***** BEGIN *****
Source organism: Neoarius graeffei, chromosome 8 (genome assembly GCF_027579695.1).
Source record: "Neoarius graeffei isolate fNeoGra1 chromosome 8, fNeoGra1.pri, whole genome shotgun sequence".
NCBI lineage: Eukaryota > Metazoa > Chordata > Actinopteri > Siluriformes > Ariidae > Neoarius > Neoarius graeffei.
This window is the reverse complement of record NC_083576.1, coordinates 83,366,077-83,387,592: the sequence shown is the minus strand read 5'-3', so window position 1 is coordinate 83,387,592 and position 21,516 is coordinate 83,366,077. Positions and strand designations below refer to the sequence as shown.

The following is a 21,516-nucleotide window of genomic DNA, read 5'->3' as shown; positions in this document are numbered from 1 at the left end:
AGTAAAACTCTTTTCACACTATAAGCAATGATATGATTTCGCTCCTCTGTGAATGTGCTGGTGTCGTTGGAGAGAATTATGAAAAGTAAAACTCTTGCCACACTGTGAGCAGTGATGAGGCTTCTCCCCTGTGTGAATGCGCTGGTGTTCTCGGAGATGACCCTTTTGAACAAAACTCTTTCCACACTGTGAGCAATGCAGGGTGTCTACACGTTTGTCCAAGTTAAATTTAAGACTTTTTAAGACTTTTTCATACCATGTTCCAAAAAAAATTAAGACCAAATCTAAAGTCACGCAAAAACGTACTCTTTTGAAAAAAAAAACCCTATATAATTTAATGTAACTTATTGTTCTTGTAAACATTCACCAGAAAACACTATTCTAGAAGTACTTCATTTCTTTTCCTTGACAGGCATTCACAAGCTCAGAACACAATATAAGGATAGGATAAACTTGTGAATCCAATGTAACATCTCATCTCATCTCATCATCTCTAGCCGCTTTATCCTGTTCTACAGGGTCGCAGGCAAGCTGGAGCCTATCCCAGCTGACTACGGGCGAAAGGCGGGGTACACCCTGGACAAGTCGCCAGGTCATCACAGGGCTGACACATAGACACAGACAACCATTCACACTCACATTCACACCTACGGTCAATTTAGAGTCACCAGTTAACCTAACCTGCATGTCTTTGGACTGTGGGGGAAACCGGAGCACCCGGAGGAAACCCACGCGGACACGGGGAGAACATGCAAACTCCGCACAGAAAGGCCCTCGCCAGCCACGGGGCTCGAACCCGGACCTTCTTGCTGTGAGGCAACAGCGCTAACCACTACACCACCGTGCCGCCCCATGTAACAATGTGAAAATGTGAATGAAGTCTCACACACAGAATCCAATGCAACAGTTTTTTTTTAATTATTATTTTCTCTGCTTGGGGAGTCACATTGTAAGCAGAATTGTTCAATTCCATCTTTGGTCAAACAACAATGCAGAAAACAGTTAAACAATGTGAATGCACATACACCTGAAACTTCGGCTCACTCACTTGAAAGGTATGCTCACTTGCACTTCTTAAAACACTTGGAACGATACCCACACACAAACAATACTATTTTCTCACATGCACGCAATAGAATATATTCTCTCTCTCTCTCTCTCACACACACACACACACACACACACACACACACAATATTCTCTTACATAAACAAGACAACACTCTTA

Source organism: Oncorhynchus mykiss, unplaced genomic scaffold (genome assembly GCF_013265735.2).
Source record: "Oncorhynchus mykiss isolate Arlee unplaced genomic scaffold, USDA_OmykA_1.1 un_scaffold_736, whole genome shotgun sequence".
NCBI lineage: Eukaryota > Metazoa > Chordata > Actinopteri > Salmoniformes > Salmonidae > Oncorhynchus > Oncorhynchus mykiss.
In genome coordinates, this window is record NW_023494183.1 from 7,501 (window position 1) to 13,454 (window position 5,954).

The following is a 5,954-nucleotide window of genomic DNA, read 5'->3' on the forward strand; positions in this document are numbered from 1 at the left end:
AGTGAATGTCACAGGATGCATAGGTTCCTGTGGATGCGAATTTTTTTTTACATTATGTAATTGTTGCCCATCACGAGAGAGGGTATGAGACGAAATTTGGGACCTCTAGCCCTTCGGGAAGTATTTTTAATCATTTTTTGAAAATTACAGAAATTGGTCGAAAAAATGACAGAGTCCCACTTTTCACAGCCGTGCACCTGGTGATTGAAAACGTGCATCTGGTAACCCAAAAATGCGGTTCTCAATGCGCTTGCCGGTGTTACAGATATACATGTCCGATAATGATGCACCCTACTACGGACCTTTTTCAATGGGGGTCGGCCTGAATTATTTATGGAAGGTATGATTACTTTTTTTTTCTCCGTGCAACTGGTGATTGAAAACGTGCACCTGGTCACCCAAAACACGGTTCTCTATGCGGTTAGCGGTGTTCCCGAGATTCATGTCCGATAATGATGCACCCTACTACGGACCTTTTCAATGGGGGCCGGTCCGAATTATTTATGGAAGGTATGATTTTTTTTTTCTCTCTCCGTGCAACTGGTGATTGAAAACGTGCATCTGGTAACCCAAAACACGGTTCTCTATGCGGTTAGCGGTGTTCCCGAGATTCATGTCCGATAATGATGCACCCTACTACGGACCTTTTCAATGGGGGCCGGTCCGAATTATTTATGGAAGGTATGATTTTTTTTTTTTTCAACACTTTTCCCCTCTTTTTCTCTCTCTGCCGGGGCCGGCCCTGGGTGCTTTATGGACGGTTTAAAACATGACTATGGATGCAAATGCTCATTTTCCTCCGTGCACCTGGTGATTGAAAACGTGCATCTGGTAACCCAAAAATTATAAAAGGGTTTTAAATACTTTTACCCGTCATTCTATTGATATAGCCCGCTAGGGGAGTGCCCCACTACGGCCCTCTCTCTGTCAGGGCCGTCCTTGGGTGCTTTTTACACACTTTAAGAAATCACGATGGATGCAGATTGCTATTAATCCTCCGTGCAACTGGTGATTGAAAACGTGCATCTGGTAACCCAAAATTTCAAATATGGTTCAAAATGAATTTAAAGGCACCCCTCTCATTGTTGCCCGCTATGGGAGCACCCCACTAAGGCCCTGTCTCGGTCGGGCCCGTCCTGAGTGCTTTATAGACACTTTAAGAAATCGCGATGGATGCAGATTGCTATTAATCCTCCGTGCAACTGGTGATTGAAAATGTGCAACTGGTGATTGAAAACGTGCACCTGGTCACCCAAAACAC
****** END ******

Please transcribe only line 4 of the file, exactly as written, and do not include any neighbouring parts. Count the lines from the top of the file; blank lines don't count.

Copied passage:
This window is the reverse complement of record NC_083576.1, coordinates 83,366,077-83,387,592: the sequence shown is the minus strand read 5'-3', so window position 1 is coordinate 83,387,592 and position 21,516 is coordinate 83,366,077. Positions and strand designations below refer to the sequence as shown.